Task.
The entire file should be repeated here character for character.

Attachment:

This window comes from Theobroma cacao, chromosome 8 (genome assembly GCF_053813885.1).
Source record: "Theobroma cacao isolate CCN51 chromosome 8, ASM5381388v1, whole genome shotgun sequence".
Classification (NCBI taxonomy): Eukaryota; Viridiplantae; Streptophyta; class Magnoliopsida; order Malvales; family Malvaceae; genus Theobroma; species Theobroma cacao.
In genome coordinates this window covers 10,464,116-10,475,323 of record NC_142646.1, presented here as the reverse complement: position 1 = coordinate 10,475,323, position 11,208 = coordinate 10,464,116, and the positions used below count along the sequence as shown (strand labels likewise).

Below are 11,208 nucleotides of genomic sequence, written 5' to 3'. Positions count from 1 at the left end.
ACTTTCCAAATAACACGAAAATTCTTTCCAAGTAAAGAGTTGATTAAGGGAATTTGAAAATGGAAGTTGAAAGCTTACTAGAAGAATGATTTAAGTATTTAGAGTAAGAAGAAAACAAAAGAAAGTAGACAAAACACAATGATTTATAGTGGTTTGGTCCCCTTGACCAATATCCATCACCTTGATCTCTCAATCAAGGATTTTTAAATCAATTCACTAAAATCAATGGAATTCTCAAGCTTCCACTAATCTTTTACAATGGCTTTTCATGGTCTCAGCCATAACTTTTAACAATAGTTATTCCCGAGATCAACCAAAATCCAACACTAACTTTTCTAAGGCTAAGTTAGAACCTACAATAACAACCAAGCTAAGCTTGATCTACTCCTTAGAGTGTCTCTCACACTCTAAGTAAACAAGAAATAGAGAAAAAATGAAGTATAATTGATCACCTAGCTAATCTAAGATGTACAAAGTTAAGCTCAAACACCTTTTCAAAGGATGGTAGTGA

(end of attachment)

This window comes from Theobroma cacao, chromosome 8 (genome assembly GCF_053813885.1).
Source record: "Theobroma cacao isolate CCN51 chromosome 8, ASM5381388v1, whole genome shotgun sequence".
Classification (NCBI taxonomy): Eukaryota; Viridiplantae; Streptophyta; class Magnoliopsida; order Malvales; family Malvaceae; genus Theobroma; species Theobroma cacao.
In genome coordinates this window covers 10,464,116-10,475,323 of record NC_142646.1, presented here as the reverse complement: position 1 = coordinate 10,475,323, position 11,208 = coordinate 10,464,116, and the positions used below count along the sequence as shown (strand labels likewise).

Below are 11,208 nucleotides of genomic sequence, written 5' to 3'. Positions count from 1 at the left end.
ACTTTCCAAATAACACGAAAATTCTTTCCAAGTAAAGAGTTGATTAAGGGAATTTGAAAATGGAAGTTGAAAGCTTACTAGAAGAATGATTTAAGTATTTAGAGTAAGAAGAAAACAAAAGAAAGTAGACAAAACACAATGATTTATAGTGGTTTGGTCCCCTTGACCAATATCCATCACCTTGATCTCTCAATCAAGGATTTTTAAATCAATTCACTAAAATCAATGGAATTCTCAAGCTTCCACTAATCTTTTACAATGGCTTTTCATGGTCTCAGCCATAACTTTTAACAATAGTTATTCCCGAGATCAACCAAAATCCAACACTAACTTTTCTAAGGCTAAGTTAGAACCTACAATAACAACCAAGCTAAGCTTGATCTACTCCTTAGAGTGTCTCTCACACTCTAAGTAAACAAGAAATAGAGAAAAAATGAAGTATAATTGATCACCTAGCTAATCTAAGATGTACAAAGTTAAGCTCAAACACCTTTTCAAAGGATGGTAGTGA